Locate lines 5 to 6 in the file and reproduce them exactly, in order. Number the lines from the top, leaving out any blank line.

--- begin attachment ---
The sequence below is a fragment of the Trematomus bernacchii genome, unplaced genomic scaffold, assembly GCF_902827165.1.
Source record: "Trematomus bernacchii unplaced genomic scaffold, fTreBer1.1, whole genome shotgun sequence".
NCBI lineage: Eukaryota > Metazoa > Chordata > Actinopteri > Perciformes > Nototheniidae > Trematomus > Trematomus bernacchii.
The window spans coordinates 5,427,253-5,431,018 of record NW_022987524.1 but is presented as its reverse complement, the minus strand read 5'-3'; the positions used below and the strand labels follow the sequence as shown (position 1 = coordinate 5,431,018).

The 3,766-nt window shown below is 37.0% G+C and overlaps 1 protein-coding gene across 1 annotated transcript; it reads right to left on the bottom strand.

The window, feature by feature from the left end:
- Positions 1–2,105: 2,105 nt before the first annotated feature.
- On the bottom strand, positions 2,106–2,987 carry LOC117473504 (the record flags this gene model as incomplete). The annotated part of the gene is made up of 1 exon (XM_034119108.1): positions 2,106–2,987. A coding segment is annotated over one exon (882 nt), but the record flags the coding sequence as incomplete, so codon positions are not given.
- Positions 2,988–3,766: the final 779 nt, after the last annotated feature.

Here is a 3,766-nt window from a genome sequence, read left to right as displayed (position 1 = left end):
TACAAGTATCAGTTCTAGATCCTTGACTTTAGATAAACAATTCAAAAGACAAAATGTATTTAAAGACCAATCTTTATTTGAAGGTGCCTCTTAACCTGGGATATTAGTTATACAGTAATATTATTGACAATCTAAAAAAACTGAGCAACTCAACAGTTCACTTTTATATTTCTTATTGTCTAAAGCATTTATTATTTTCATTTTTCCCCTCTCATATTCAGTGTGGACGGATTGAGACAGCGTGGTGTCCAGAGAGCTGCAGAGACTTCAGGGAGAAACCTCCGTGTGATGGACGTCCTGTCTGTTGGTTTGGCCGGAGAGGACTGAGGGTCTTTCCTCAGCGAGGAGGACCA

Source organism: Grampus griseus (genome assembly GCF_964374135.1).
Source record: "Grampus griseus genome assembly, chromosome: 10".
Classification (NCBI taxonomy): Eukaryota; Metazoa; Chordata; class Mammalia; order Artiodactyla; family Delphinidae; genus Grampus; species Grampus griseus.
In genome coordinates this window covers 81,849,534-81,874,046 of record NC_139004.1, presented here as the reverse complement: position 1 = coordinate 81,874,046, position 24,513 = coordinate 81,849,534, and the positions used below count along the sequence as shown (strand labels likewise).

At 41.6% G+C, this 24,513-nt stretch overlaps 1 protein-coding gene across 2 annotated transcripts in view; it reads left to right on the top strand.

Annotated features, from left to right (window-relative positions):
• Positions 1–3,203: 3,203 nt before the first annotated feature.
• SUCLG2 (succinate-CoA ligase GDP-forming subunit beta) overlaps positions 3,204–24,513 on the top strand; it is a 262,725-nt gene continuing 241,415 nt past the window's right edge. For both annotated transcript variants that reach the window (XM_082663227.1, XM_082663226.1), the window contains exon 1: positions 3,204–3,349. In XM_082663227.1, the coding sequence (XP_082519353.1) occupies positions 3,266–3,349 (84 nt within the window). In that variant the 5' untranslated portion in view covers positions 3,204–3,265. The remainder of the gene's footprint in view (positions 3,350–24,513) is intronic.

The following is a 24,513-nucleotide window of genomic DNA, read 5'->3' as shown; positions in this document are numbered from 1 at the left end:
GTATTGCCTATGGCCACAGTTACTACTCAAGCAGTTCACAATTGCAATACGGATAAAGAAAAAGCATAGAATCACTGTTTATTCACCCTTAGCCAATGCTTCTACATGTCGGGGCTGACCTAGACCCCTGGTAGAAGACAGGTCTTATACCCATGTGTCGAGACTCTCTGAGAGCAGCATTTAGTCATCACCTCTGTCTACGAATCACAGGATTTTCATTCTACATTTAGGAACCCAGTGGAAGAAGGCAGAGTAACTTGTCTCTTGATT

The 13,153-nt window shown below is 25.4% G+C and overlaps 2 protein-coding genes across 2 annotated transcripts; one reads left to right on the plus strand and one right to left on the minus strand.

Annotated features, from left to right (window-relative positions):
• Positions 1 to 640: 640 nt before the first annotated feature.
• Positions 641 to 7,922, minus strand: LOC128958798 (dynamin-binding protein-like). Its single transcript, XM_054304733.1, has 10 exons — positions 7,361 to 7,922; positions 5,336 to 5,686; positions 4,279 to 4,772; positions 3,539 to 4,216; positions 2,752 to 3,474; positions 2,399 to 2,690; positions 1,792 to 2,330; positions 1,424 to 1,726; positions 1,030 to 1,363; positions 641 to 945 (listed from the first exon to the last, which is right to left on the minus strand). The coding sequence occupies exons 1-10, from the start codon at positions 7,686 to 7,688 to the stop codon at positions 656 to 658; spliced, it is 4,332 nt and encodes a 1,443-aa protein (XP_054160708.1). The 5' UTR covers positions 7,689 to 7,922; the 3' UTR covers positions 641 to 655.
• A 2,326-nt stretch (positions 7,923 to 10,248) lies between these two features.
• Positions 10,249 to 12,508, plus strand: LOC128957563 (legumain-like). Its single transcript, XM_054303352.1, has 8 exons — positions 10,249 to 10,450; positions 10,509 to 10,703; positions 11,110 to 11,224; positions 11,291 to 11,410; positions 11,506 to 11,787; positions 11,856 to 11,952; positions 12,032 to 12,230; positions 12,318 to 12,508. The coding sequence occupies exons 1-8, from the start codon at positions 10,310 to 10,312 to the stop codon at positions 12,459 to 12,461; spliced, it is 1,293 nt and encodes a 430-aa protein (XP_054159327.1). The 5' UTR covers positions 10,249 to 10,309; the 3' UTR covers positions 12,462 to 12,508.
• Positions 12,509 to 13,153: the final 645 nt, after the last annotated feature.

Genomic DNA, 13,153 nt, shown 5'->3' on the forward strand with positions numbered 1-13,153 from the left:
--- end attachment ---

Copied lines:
The 3,766-nt window shown below is 37.0% G+C and overlaps 1 protein-coding gene across 1 annotated transcript; it reads right to left on the bottom strand.

The window, feature by feature from the left end: